The 4400 m-thick volcanosedimentary succession that forms the 3200-3000 myr-old Cleaverville Group is well-preserved along the western coastline of the Pilbara in northwestern Western Australia. Two lithological assemblages, namely the Volcanic Rock Assemblage and the Chemical-Volcanosedimentary Rock Assemblage, are identified in the Cleaverville Group. The Volcanic Rock Assemblage is approximately 3300 m-thick, and consists mainly of pillow basalt and rhyolitic flow rocks. The Chemical-Volcanosedimentary Rock Assemblage, which is at least 1100 m-thick, comprises chemogenic sedimentary rocks (chert and banded iron formation) and volcanosedimentary rocks (coarse and fine grained tuffs). Three volcanosedimentary cycles have been recognized from stratigraphic patterns displayed by the Cleaverville Group. Each cycle involved an initial episode of basaltic volcanism that was followed by rhyolitic volcanism, and then by chemogenic sedimentation. Boundaries between each cyclic package of basalt, rhyolite and chemogenic sedimentary rocks are conformable surfaces. The thickness of volcanic rocks, relative to chemogenic sedimentary rocks, within each package, decreases upwards within the succession. The upward decrease in the proportion of volcanic rocks in each package, suggests that bimodal volcanic activity, at the depositional site, decreased in intensity through time. Basalts are primarily non-vesicular, whereas chemogenic sedimentary rocks are very finely laminated and lack evidence of continental derivation. These features imply that the Cleaverville Group was deposited in an offshore, probably deep-sea environment. The Lizard Hills Formation lies above an angular unconformity on the Cleaverville Group. The formation records the first appearance, in the West Pilbara Coastal Granitoid-Greenstone Terrain, of sedimentary rocks that are of a continental origin. The cyclic record of bimodal volcanism, and accompanying volcanogenic sedimentation, within an oceanic setting suggests that the Cleaverville Group originated in a tectonic environment similar to a modern immature oceanic island-arc. Furthermore, it is possible that continentally derived sedimentary rocks of the Lizard Hills Formation record an arc-continent collision event.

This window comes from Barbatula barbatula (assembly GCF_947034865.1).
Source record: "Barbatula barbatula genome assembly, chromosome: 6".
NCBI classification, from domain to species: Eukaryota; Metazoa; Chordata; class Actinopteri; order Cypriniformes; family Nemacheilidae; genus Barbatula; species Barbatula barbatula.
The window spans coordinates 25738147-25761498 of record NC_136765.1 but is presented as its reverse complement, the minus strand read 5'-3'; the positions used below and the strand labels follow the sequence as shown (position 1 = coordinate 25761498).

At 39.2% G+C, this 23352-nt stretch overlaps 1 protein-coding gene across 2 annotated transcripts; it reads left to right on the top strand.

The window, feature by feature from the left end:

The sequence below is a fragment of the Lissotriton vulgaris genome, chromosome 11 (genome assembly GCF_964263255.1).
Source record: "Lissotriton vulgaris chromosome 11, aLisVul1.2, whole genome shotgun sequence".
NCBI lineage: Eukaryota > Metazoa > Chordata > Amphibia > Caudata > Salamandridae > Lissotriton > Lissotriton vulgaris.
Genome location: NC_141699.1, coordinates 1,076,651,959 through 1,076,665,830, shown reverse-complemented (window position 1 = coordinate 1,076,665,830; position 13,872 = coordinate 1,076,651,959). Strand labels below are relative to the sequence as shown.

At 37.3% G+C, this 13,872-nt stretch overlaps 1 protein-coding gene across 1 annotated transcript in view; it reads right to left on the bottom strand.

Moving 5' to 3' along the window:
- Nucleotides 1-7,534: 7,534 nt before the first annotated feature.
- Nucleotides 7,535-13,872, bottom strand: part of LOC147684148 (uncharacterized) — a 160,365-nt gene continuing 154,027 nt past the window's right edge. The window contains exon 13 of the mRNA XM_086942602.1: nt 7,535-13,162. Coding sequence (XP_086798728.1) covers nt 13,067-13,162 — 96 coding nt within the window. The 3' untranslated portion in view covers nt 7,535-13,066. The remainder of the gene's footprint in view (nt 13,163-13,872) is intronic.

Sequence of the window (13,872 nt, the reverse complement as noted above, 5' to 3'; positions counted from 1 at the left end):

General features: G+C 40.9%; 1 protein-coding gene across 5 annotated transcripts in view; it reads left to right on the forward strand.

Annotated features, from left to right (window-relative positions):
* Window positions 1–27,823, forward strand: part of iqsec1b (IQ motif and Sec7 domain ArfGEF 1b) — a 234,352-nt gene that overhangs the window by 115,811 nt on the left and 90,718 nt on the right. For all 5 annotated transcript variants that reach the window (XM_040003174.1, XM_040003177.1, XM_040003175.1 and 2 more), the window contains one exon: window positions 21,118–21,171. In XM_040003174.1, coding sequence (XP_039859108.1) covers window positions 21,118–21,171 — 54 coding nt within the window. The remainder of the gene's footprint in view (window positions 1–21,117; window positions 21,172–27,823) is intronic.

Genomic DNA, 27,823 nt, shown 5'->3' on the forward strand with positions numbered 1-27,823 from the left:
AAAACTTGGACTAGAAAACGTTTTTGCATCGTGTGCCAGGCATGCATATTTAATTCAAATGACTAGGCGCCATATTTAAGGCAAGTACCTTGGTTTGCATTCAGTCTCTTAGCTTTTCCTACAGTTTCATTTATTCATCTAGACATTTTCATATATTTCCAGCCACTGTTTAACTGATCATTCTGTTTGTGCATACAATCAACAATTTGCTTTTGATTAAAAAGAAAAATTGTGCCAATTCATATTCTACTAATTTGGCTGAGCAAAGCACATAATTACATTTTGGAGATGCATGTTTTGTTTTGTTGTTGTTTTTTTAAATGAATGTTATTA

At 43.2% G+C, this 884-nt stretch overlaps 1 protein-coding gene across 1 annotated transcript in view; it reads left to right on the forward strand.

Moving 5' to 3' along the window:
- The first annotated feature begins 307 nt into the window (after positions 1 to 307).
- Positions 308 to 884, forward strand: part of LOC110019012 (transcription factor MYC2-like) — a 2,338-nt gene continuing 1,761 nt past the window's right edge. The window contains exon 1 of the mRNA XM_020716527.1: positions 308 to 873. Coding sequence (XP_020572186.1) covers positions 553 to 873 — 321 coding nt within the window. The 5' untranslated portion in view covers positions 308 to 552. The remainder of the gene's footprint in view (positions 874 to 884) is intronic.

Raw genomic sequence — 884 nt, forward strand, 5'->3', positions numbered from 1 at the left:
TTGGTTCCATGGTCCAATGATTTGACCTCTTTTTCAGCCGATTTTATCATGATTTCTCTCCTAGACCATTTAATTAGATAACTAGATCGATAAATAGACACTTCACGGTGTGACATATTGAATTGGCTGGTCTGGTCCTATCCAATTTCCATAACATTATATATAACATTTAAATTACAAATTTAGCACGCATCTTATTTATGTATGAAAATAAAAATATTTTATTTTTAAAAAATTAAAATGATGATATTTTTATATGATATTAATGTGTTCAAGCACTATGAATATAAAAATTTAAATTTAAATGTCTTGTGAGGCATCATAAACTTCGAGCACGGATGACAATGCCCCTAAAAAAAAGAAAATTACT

|Number of pages||34|
|Publication status||Published - Mar 1 1998|
All Science Journal Classification (ASJC) codes
- Geochemistry and Petrology